Information about Covid-19 virus changes daily. But at this point, we do know enough enough about the virus to make some informed decisions that are not likely to backfire on us. I will try to update this article as I get reliable info.
All viruses can interfere with our immune system. Part of why this particular virus can become so deadly is through overstimulation of our immune system, causing the development of cytokine storms that lead to lung failure.
There is a fascinating article that highlights some of the mechanisms through which this occurs. Based on the science behind these mechanisms, we may be able to make some nutritional choices that support health in this epidemic.
Foods and supplements that may make symptoms worse
Most people by now have heard to not take ibuprofen. There are conflicting suggestions on other herbal and over the counter supplements that are commonly used with colds and flus. Some articles suggestions that Elderberry and Echinacea can possibly trigger the same adverse effects that ibuprofen can. There has been previous research that elderberry can inhibit replication of other coronavirus, but there is no research on COVID-19 with elderberry. Elderberry can increase inflammatory cytokines, much the same way that ibuprofen does, which means it could possibly trigger adverse effects of the viral infection. If you do decide to take it for prevention (which I do not recommend), you should stop if you develop symptoms or test positive for COVID-19. Personally, given the lack of good information, and the fact that some people are not symptomic in the early stages, I think there are safer ways to boost your immune system.
Other supplements and herbs that could possibly stimulate the same inflammatory over-reaction include:
- Vitamin D
- I personally do not intend to stop my rather minimal daily vitamin D dose unless I am symptomatic, but megadoses may not be such a good idea.
- Larch arabinogalactan
- Medicinal mushroom extracts with high levels of polysaccharides
- Sambucus nigra (Elderberry)
Foods that may help
Leafy greens and beets. Nitric oxide can calm the overactivation of the immune system that results in the lung damage. Your body is capable of creating nitric oxide from leafy greens and beets, especially if you eat them with foods rich in vitamin C. Make a dressing out of lemon juice, orange juice, or eat some fruit with your salad. Smoothies? Maybe have some beet soup on hand in the freezer should you get ill or be exposed.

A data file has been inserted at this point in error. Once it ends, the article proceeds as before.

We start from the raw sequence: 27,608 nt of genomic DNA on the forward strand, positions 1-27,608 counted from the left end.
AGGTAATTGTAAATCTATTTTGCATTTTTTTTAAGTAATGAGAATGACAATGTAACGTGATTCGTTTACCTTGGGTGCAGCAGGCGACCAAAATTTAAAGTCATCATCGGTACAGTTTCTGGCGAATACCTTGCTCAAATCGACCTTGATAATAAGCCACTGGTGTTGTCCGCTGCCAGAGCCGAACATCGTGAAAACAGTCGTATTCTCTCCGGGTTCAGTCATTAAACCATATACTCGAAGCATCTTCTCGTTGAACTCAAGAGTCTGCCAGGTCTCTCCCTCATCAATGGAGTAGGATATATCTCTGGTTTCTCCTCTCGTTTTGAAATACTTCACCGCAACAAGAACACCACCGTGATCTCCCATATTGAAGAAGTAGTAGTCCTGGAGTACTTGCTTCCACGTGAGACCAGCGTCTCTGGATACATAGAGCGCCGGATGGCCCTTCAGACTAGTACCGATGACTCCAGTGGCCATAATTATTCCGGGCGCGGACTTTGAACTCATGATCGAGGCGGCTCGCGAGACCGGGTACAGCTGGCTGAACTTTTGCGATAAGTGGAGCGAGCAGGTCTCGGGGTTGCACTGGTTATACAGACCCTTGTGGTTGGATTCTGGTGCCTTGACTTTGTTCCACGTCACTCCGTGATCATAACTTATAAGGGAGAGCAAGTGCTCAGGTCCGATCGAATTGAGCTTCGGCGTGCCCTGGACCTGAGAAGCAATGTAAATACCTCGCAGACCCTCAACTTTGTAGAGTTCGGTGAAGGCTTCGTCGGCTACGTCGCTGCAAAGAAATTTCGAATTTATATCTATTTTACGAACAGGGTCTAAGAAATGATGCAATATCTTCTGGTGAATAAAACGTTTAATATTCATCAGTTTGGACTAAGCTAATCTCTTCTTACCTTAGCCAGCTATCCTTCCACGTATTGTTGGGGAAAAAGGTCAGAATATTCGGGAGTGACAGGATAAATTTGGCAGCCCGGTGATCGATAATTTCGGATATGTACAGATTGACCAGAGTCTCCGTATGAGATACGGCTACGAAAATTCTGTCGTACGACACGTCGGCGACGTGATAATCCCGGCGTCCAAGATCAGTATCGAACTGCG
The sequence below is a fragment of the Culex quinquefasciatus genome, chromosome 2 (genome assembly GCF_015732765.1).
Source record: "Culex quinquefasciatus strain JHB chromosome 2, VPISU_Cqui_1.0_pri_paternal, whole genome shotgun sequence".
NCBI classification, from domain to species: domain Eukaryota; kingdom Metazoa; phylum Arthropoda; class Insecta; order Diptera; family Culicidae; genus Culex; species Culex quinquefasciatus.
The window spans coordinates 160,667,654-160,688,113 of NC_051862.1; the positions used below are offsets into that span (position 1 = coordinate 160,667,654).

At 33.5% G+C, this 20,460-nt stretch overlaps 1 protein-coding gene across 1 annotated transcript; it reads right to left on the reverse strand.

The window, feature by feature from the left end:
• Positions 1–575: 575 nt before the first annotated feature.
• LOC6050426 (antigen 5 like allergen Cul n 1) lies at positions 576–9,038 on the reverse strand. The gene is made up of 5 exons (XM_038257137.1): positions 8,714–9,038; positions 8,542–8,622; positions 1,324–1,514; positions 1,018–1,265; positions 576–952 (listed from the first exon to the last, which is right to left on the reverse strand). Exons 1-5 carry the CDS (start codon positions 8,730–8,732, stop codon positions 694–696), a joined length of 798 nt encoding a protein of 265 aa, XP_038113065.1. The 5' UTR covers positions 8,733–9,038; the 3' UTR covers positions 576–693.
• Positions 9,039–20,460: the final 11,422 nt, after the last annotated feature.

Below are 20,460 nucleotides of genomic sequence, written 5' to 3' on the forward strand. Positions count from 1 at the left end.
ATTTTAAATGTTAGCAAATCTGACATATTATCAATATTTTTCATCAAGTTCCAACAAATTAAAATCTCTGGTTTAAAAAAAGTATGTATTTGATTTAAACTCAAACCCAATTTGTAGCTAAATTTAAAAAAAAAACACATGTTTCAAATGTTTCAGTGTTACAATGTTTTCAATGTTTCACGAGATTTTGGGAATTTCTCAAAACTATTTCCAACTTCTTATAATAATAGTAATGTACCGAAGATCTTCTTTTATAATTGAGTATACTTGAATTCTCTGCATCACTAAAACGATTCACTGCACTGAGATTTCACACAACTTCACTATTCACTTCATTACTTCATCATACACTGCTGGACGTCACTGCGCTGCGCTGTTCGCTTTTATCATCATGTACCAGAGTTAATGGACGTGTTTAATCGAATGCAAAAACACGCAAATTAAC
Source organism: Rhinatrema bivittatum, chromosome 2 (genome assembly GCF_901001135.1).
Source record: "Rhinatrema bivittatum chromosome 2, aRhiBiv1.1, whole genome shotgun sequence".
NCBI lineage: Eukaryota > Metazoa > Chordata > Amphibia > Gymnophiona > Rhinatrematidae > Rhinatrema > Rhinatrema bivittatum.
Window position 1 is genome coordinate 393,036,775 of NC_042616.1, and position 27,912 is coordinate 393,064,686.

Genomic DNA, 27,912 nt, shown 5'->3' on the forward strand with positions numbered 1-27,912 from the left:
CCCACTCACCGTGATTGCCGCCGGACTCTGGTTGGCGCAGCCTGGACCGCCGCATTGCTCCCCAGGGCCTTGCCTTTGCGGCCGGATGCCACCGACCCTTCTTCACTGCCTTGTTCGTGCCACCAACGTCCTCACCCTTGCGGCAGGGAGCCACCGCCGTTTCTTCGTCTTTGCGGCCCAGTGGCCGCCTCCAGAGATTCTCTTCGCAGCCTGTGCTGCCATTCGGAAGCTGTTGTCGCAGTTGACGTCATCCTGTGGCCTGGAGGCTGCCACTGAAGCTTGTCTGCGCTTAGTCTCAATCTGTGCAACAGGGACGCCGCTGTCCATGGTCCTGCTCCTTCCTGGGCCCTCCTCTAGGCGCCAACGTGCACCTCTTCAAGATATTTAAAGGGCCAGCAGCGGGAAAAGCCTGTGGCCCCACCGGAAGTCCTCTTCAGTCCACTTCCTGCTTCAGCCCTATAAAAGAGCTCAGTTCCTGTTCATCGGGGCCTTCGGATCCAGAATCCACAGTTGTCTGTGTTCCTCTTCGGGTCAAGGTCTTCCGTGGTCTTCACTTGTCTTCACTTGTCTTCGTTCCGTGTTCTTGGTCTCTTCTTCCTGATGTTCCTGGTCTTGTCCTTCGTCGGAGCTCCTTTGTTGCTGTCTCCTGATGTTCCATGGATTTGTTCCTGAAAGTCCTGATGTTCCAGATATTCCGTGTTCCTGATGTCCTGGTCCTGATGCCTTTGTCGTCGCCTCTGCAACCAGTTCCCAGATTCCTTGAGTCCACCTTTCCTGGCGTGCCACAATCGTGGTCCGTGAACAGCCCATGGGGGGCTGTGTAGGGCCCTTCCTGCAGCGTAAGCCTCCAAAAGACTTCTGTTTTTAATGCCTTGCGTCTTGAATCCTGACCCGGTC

Fruits and vegetables. These are loaded with nutriceuticals that can assist the immune system. If you ingest such things in a whole food form, there is a much better chance that your body can use it to your advantage. Onions, apples, tomatoes, nuts and berries all have specific nutriceuticals that may help your immune system in specific ways. A diet rich in fruits and vegetables in the single best way to lower overall levels of chronic inflammation in your body. This helps your immune system work better.
Pistachios? There is an interesting connection between melatonin levels, and the level of inflammatory damage the body sustains should someone become infected. This is because melatonin works in a complex reaction as part of the bodies anti-inflammatory defense system. Some researchers believe that melatonin levels explain the linear age relationship between the infection and mortality. Children, for instance, produce much more melatonin than adults. This drops off as we get older. As with all things, I do not believe in supplementation unless it is for something that you cannot get in a whole food source. And there are food sources of melatonin. The best appears to be pistachios. Just a few pistachios appears to increase blood levels.
Several sources cite using zinc as a preventive. Some people in the natural community use brazil nuts as a source of zinc. It is worth noting, however, that brazil nuts should possible be avoided during this epidemic due to their high levels of selenium which could exacerbate lung damage from the COVID-19 virus. There are many other whole food sources of zinc, including whole grains, legumes (beans) and nuts. If you do decide to take a zinc supplement, I would not take more than 15 mg daily. Minerals interact with each other and taking large doses of one can lead to deficiencies of another.
So, in summary, the most important approaches dietarily are:
- A whole food plant based diet gives you fantastic foundation that lowers the overall inflammatory affects that increase mortality associated with this virus. Eat whole grains, fruits, veggies, legumes.
- Eat green leafies, beets, and other foods that boost nitric oxide production in the blood. 2-3 servings a day.
- Eat natural whole food sources of vitamin C like fruits and vegetables.
- Have a tiny handful of pistachios each day.
- Do using eat brazil nuts as your source of zinc if at risk of COVID-19 exposure.
- Avoid ibuprofen, echinacea and elderberry and other supplements that might trigger inflammatory cytokines if you have symptoms or test positive (or are a cautious type like me.)
Articles you might look at for more details: